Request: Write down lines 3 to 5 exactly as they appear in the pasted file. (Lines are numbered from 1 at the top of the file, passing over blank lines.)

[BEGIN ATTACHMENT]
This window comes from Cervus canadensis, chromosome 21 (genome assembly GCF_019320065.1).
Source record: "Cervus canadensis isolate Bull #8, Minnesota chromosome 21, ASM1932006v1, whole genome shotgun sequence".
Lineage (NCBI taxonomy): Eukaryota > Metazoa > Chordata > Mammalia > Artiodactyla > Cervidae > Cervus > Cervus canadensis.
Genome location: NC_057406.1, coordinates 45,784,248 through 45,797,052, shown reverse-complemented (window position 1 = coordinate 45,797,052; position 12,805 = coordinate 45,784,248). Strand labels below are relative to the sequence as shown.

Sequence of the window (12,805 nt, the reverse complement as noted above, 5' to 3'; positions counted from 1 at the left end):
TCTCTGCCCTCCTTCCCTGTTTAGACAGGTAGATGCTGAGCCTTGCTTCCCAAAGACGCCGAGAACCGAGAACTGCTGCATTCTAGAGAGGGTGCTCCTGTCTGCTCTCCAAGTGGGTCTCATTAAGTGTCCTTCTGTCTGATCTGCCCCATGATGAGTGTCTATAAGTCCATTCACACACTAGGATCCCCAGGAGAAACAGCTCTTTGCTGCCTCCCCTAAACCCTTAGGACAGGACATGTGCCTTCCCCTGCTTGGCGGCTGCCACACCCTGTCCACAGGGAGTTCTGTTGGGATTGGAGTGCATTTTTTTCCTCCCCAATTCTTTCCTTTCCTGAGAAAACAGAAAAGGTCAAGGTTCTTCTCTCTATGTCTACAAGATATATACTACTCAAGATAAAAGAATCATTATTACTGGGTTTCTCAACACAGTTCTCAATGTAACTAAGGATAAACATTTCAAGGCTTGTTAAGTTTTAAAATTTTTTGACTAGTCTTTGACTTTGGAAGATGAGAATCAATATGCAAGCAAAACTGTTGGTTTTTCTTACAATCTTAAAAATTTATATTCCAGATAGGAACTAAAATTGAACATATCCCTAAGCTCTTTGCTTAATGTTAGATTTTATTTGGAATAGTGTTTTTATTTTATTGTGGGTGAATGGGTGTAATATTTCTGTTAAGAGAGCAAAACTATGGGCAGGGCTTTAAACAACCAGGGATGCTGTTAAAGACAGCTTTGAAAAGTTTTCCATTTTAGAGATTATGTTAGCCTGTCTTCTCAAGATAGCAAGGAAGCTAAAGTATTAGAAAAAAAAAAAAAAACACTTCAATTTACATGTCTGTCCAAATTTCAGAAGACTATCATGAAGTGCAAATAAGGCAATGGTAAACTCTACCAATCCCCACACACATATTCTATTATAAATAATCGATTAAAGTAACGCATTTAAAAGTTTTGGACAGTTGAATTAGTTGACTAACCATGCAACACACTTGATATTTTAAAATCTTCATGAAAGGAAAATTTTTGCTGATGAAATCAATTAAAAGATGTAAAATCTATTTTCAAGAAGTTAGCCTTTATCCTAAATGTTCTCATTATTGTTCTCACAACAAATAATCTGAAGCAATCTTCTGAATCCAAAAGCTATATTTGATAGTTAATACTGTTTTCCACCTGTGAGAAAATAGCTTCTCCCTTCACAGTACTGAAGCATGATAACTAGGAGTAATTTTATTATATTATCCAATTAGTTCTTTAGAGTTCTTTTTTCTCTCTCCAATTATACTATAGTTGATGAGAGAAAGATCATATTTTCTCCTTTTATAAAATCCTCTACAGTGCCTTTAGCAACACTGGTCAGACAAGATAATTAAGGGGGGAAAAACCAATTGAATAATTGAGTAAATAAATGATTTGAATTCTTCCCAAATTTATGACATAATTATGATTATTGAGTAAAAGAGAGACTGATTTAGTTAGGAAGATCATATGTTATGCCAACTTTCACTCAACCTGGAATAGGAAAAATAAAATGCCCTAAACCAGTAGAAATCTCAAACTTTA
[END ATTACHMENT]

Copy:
Lineage (NCBI taxonomy): Eukaryota > Metazoa > Chordata > Mammalia > Artiodactyla > Cervidae > Cervus > Cervus canadensis.
Genome location: NC_057406.1, coordinates 45,784,248 through 45,797,052, shown reverse-complemented (window position 1 = coordinate 45,797,052; position 12,805 = coordinate 45,784,248). Strand labels below are relative to the sequence as shown.

Sequence of the window (12,805 nt, the reverse complement as noted above, 5' to 3'; positions counted from 1 at the left end):